The first male nurse to graduate from a BC hospital, James Bullen, finished his training at St. Paul’s School of Nursing in 1950. Coincidentally, he was the great-grandson of BC’s first medical doctor – Dr. JS Helmcken. In New Westminster, the first male nurse graduated from RCH in 1968.

That 1968 graduating class saw two massive changes in who could be a nurse. An article in the local New Westminster paper in late 1964 foreshadowed one of these changes, saying that a man had signed up as a student nurse. That’s all it said – no details of who it was (he preferred to remain anonymous), or whether the rules had changed – just that a male had signed up. Then in May of 1968, the following article reported that the first man had graduated from the RCH School of Nursing.

This article also refers to another huge change that would profoundly affect the career decisions of thousands of students – nurses could marry and still practice nursing. Technically, this was not a first. During the Second World War, there was such a shortage of trained nurses that, in order to fill the need, temporary licences were granted, married nurses were permitted to work and student nurses were allowed to marry, though only to servicemen. However, hospital rules often remained that a student could either be a nurse, or marry, but not both.

While it is unlikely that any of the student nurses named in this article are still nursing, some of these names may be familiar.


Rosalind Guppy, Roland Wood, Marna Dueck….graduates

Rosalind Guppy, Roland Wood, Marna Dueck….graduates

“Three years ago, Roland Wood walked into a classroom at the Royal Columbian Hospital school of nursing and was asked by the teacher: “Yes sir, may I help you?” I’m Mr. Wood, and I’m a student,” he replied. Monday night, he ceased being a student and became a full-fledged nurse and the first male graduate of the school.

Wood, who was elected valedictorian of the class, was accompanied by 73 female nurses and one other male nurse, Reinhold Adolf Schmidt, of Chilliwack, at the graduation ceremony at Vincent Massey School auditorium. Schmidt started the course six months after Wood. Wood, 32, said he decided to become a registered nurse after working as a psychiatric nurse at Woodlands school for 10 years. “I decided to step up my qualifications, but the problem was finding a school which would take someone who was both male and married – and Royal Columbian did,” he said.

Wood said his fellow students were surprised but pleased with his entry into the class. “I’ve been sort of a big brother to the girls, and I’ve had a fair amount of wet shoulders during the course,” he said. In his valedictory address, Wood said the students had started out as strangers and had quickly become friends through their common study and work. “We came from many different backgrounds, in many shapes and sized, and for the first time in two sexes,” he said. He paid tribute to the girl graduates. “There are two times in your lives when you’ll look the most beautiful – once when you’re a bride, and once – right now,” he said.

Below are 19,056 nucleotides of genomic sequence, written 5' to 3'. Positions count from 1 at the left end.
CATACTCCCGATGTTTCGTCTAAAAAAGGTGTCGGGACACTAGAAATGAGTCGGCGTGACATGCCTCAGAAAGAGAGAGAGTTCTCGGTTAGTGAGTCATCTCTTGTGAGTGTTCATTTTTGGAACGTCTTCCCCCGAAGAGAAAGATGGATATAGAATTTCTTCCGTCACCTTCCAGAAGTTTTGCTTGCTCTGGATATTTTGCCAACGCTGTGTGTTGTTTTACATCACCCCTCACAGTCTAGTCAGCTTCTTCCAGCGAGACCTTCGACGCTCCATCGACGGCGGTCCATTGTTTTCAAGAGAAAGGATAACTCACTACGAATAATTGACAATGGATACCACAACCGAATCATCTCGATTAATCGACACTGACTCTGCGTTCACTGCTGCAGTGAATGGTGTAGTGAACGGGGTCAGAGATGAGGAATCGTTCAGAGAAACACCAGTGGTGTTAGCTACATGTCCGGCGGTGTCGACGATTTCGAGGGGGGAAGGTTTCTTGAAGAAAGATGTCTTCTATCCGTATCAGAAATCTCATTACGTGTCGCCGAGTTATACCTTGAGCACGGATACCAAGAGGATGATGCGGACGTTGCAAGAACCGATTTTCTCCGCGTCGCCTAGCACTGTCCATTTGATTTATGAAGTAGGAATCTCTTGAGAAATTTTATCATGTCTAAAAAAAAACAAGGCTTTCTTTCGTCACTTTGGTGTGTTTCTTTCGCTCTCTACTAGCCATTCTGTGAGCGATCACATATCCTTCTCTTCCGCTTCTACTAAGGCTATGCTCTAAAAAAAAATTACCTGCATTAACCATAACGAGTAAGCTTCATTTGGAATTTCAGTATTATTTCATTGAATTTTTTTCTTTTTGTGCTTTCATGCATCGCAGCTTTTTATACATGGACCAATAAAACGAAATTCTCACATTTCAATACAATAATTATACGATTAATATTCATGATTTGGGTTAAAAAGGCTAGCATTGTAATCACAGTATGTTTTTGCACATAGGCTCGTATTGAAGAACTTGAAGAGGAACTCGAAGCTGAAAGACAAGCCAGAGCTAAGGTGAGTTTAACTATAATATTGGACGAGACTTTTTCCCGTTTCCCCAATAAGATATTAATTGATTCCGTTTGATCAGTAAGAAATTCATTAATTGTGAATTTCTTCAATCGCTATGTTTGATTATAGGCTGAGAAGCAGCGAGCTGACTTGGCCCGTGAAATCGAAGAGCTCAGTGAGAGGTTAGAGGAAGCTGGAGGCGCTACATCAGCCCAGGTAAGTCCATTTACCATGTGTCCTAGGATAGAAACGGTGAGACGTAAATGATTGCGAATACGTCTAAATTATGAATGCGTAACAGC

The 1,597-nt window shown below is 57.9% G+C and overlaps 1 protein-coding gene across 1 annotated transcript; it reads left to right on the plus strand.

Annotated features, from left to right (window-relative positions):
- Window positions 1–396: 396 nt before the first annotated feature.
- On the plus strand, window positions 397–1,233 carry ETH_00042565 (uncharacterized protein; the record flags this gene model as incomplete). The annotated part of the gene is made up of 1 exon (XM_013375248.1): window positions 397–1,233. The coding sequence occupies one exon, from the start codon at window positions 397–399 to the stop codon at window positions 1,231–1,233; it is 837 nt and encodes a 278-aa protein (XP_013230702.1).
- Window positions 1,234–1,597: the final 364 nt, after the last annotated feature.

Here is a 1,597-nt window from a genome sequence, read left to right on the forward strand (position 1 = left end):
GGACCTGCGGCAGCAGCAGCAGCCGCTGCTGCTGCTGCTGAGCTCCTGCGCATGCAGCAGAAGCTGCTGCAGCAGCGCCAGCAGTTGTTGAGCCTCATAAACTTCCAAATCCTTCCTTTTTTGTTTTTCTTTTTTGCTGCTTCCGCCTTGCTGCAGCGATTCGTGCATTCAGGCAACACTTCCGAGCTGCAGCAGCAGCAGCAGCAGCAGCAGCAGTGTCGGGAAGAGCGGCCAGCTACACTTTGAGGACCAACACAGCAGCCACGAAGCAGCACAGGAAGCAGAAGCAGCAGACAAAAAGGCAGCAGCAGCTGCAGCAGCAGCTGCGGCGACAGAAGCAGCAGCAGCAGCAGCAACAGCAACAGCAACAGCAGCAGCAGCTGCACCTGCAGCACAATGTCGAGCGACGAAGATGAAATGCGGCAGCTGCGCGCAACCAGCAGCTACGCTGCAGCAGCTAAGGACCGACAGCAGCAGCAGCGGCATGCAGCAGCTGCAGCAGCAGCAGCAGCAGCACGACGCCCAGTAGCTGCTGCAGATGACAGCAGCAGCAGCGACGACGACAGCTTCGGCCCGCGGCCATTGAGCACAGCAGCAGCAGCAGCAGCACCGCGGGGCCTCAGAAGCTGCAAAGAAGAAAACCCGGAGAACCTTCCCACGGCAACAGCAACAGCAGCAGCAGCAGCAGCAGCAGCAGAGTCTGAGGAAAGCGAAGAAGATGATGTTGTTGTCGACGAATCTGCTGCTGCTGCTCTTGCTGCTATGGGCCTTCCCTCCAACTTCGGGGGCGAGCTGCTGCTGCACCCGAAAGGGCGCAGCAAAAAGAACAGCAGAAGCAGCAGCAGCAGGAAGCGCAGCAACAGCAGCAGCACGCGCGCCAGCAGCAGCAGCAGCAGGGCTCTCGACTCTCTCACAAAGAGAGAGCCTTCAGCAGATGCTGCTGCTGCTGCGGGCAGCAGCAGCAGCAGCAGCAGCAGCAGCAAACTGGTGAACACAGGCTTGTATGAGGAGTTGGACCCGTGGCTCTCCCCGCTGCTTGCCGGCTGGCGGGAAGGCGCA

Guest speaker, Eleanor S Graham, executive secretary of the Registered Nurses Association of BC, told the graduates they must make sure they still keep in touch with the patients. “The role of the nurse must change in the future, but the nurse must not be taken farther away from the patient,” she said.

The general proficiency award for the September 1968 graduating class was awarded to Mrs. Marna Dueck, 21, of New Westminster. Mrs. Dueck, who married eight months ago after regulations on marriage were relaxed, said she had always wanted to nurse. “It sort of runs in the family – four of my cousins are nurses too,” she said. Mrs. Dueck said she hopes to enter public health nursing and perhaps work overseas. Her husband, Peter, is a social worker.

Winner of the general proficiency medal for the February, 1968 class was Rosalind Guppy, 23, of New Westminster. The Dr. J Margullius Medical Nursing Award was presented to Annie Millar of Coquitlam, and the Dr. George T. Wilson Surgical Nursing Award to Carolyn M. Davies, of Vernon. The obstetric nursing award for the February class went to Judith C French, of Burnaby, and the paediatric nursing award to Sandra Yurick of Vernon. The September class obstetric award was presented to Fracya C Miller of Vancouver. Barbara Clippingdale, of North Burnaby, won the medical nursing award, and Magdalena Ruesch, of New Westminster, the surgical nursing award.”

Vancouver Sun, May 7, 1968

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  1. Nursing is a job of taking care of the people and it is one of the job in which lot of responsibilities are indulge regarding the health of the patients or the people.

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